The idea of a volunteer program for retired Honeywell employees came out of the company's Committee for Corporate and Community Responsibility, which provides the impetus for a variety of community-oriented activities in the Twin Cities area.
''At first it was just a trial balloon,'' Mr. Frykman says. ''They had not tapped into retirees before this. At first we didn't even have an office. Whoever was on vacation, I got their office.''
As part of this ''trial balloon,'' the company sent out a questionnaire in October 1978. The survey asked all Honeywell retirees in the Twin Cities area if they were interested in volunteer work. Out of the 10 percent who responded, half were interested.
Mr. Frykman was in that half. In March 1979, he was invited to come in and talk about the survey. He did, and became the coordinator of the project. He volunteers two days a week. He is the only paid worker.
He and another man began calling retirees at random to find out if 5 percent participation was all they could expect.
''We called both those who had responded to the survey and those who had not, '' he says. ''To our amazement we found equal enthusiasm on both lists. Many people simply hadn't bothered to fill out the questionnaire.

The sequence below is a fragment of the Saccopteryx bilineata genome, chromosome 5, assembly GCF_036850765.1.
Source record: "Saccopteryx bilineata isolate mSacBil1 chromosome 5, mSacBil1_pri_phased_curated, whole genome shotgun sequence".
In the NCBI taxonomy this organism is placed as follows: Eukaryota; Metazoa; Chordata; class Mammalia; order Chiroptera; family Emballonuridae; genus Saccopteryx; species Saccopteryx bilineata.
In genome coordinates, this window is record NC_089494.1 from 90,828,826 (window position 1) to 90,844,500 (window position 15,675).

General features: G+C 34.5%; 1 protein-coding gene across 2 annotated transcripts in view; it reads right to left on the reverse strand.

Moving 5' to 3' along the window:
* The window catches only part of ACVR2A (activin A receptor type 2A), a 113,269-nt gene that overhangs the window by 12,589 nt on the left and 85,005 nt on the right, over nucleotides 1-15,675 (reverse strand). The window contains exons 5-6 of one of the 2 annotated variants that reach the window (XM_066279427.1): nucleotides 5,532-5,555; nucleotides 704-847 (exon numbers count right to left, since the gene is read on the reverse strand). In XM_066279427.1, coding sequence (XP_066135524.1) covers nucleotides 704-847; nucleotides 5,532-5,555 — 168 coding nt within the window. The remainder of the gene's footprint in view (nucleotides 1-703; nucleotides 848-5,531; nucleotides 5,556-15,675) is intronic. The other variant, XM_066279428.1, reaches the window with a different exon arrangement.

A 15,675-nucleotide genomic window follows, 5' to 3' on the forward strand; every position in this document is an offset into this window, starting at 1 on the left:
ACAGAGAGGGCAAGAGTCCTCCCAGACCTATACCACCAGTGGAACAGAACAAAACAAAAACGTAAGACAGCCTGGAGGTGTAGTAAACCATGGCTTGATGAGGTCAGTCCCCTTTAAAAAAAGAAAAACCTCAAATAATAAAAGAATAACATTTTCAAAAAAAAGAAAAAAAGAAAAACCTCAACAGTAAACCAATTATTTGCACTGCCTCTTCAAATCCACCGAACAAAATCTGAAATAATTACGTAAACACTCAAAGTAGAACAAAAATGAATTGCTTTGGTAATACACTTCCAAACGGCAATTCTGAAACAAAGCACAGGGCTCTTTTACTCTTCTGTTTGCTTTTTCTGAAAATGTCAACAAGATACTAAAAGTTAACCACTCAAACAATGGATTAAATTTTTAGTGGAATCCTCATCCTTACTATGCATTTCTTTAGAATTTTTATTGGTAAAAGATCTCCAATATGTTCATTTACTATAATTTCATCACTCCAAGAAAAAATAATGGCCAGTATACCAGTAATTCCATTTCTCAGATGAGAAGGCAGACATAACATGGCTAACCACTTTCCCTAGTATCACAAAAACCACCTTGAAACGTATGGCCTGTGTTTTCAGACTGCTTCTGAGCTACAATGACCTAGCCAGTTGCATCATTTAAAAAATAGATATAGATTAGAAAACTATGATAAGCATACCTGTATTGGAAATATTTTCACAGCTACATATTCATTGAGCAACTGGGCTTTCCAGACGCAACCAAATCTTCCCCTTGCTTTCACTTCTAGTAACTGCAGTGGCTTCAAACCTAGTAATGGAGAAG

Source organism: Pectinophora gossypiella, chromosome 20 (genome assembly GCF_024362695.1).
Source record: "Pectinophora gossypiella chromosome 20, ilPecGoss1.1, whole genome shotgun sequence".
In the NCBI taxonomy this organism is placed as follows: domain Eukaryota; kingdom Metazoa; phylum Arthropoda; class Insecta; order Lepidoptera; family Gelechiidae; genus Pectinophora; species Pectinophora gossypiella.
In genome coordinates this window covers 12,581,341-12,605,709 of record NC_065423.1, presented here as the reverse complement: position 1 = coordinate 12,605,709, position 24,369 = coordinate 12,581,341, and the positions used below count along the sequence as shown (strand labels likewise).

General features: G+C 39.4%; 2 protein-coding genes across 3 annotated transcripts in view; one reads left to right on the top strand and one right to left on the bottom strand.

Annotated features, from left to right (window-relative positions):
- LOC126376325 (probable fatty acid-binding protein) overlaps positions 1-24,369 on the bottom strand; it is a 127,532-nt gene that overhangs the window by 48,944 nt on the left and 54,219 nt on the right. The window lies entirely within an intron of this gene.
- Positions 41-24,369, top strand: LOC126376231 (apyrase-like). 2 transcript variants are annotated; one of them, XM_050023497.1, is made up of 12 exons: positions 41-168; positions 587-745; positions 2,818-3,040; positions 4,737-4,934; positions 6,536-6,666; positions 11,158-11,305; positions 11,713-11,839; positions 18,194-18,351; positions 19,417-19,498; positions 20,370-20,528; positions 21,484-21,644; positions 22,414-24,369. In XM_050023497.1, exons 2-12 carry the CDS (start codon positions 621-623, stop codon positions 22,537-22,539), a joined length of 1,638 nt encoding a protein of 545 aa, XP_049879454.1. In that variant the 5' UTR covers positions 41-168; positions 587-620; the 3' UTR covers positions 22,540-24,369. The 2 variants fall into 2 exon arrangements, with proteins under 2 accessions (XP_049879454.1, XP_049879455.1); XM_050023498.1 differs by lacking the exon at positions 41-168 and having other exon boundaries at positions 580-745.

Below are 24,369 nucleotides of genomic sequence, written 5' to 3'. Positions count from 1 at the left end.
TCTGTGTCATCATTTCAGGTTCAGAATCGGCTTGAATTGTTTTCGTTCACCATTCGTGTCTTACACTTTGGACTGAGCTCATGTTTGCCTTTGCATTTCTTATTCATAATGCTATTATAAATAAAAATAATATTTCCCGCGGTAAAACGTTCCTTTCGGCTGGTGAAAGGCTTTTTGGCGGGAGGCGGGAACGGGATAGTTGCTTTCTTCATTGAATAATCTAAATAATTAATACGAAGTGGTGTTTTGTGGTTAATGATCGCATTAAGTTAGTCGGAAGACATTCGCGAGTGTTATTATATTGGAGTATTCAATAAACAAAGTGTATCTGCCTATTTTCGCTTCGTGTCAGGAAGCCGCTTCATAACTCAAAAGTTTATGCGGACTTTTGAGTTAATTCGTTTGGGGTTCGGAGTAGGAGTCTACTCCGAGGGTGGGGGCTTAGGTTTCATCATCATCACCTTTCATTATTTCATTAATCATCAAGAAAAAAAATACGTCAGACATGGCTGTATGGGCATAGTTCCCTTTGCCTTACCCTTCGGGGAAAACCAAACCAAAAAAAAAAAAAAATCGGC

''About 50 percent of the people were interested in participating. Everyone we talked to thought it was a good idea, except one man who didn't think we should use retirees to replace paid help. I don't think so, either, but that isn't our thrust.''
Mr. Frykman believes HRVP is the first attempt by a large corporation to develop a volunteer program designed for every retiree who is interested.
''This program is a great leveler,'' he says. ''We've got half union people and half office and technical. Men and women volunteer almost equally. We have the whole gamut of professions and skills represented, and never does this become a point of polarization.
''People who had structured jobs tend to feel comfortable in structured situations as volunteers. Those who had jobs with more opportunities for creativity are usually looking for creative opportunities. A tool-and-die maker might want to continue with tool-and-die making. On the other hand, an accountant might not want to see another number. There are secretaries working in food shelves and clothing distribution centers. They don't want to go back to the shorthand notebook.''